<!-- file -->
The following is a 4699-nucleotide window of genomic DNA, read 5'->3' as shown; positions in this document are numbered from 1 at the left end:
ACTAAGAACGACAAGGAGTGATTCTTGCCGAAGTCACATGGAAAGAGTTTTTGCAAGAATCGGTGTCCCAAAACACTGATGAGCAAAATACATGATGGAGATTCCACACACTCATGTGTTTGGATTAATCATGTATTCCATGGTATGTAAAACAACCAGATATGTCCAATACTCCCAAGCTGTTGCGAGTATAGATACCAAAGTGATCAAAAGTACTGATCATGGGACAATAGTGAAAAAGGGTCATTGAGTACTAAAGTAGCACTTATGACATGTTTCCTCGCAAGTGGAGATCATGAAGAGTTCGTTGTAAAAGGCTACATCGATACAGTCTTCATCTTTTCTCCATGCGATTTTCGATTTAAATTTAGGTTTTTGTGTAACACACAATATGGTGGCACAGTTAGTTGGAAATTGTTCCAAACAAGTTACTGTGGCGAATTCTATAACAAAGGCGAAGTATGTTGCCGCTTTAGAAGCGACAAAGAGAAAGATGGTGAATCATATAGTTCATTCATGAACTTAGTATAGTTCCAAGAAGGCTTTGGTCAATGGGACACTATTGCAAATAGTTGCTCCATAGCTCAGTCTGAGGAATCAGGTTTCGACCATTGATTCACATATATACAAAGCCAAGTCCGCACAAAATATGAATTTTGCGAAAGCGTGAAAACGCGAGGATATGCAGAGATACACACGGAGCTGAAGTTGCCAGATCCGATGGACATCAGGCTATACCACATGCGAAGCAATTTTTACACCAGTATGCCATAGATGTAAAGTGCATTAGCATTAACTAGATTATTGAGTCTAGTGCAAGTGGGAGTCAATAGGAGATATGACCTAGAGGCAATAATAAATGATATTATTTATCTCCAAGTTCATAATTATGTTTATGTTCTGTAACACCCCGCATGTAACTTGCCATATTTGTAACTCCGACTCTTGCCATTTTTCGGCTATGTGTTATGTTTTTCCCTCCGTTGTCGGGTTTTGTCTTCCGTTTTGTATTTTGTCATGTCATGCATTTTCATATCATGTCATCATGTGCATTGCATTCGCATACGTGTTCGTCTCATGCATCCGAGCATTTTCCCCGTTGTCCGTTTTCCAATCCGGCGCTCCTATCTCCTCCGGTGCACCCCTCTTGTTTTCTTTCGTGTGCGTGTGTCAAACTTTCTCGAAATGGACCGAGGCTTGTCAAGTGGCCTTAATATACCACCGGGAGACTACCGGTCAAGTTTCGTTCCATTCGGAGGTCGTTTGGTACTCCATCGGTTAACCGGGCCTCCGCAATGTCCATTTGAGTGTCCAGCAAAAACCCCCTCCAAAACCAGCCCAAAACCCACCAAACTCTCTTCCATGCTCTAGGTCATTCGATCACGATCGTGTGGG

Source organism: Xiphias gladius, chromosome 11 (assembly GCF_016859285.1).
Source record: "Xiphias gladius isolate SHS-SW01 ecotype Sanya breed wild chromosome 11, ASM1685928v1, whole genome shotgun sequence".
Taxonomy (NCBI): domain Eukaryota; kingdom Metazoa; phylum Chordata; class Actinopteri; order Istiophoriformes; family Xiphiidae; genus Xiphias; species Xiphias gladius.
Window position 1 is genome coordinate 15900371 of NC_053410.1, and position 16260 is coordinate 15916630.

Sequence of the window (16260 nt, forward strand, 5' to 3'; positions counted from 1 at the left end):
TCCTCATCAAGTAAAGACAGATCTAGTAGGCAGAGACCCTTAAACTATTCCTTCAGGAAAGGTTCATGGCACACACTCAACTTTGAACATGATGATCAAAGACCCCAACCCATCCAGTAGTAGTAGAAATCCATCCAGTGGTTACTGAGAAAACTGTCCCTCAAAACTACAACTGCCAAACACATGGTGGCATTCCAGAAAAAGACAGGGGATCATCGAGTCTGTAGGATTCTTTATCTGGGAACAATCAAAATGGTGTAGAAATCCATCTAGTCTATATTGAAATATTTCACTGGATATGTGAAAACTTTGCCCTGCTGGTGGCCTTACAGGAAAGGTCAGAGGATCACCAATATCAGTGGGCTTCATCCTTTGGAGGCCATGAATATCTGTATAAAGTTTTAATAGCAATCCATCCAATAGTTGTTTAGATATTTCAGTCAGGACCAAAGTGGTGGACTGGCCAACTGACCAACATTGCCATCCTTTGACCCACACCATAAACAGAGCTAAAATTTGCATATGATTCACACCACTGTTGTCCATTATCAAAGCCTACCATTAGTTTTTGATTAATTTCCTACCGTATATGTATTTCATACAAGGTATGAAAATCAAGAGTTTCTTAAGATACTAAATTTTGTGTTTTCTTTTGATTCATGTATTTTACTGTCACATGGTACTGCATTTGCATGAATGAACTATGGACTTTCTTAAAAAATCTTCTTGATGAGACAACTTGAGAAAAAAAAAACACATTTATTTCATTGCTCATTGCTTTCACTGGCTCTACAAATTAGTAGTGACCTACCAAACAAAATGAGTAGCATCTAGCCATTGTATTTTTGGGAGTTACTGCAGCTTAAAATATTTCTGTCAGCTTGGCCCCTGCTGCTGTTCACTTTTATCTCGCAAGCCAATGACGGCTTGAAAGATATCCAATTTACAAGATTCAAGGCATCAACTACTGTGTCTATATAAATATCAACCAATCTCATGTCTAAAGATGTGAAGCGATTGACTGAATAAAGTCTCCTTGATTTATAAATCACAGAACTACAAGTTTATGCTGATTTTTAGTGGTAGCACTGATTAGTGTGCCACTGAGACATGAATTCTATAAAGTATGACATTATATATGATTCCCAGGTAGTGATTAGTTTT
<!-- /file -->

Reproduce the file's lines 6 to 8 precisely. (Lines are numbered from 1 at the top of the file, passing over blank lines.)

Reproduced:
Window position 1 is genome coordinate 15900371 of NC_053410.1, and position 16260 is coordinate 15916630.

Sequence of the window (16260 nt, forward strand, 5' to 3'; positions counted from 1 at the left end):
TCCTCATCAAGTAAAGACAGATCTAGTAGGCAGAGACCCTTAAACTATTCCTTCAGGAAAGGTTCATGGCACACACTCAACTTTGAACATGATGATCAAAGACCCCAACCCATCCAGTAGTAGTAGAAATCCATCCAGTGGTTACTGAGAAAACTGTCCCTCAAAACTACAACTGCCAAACACATGGTGGCATTCCAGAAAAAGACAGGGGATCATCGAGTCTGTAGGATTCTTTATCTGGGAACAATCAAAATGGTGTAGAAATCCATCTAGTCTATATTGAAATATTTCACTGGATATGTGAAAACTTTGCCCTGCTGGTGGCCTTACAGGAAAGGTCAGAGGATCACCAATATCAGTGGGCTTCATCCTTTGGAGGCCATGAATATCTGTATAAAGTTTTAATAGCAATCCATCCAATAGTTGTTTAGATATTTCAGTCAGGACCAAAGTGGTGGACTGGCCAACTGACCAACATTGCCATCCTTTGACCCACACCATAAACAGAGCTAAAATTTGCATATGATTCACACCACTGTTGTCCATTATCAAAGCCTACCATTAGTTTTTGATTAATTTCCTACCGTATATGTATTTCATACAAGGTATGAAAATCAAGAGTTTCTTAAGATACTAAATTTTGTGTTTTCTTTTGATTCATGTATTTTACTGTCACATGGTACTGCATTTGCATGAATGAACTATGGACTTTCTTAAAAAATCTTCTTGATGAGACAACTTGAGAAAAAAAAAACACATTTATTTCATTGCTCATTGCTTTCACTGGCTCTACAAATTAGTAGTGACCTACCAAACAAAATGAGTAGCATCTAGCCATTGTATTTTTGGGAGTTACTGCAGCTTAAAATATTTCTGTCAGCTTGGCCCCTGCTGCTGTTCACTTTTATCTCGCAAGCCAATGACGGCTTGAAAGATATCCAATTTACAAGATTCAAGGCATCAACTACTGTGTCTATATAAATATCAACCAATCTCATGTCTAAAGATGTGAAGCGATTGACTGAATAAAGTCTCCTTGATTTATAAATCACAGAACTACAAGTTTATGCTGATTTTTAGTGGTAGCACTGATTAGTGTGCCACTGAGACATGAATTCTATAAAGTATGACATTATATATGATTCCCAGGTAGTGATTAGTTTT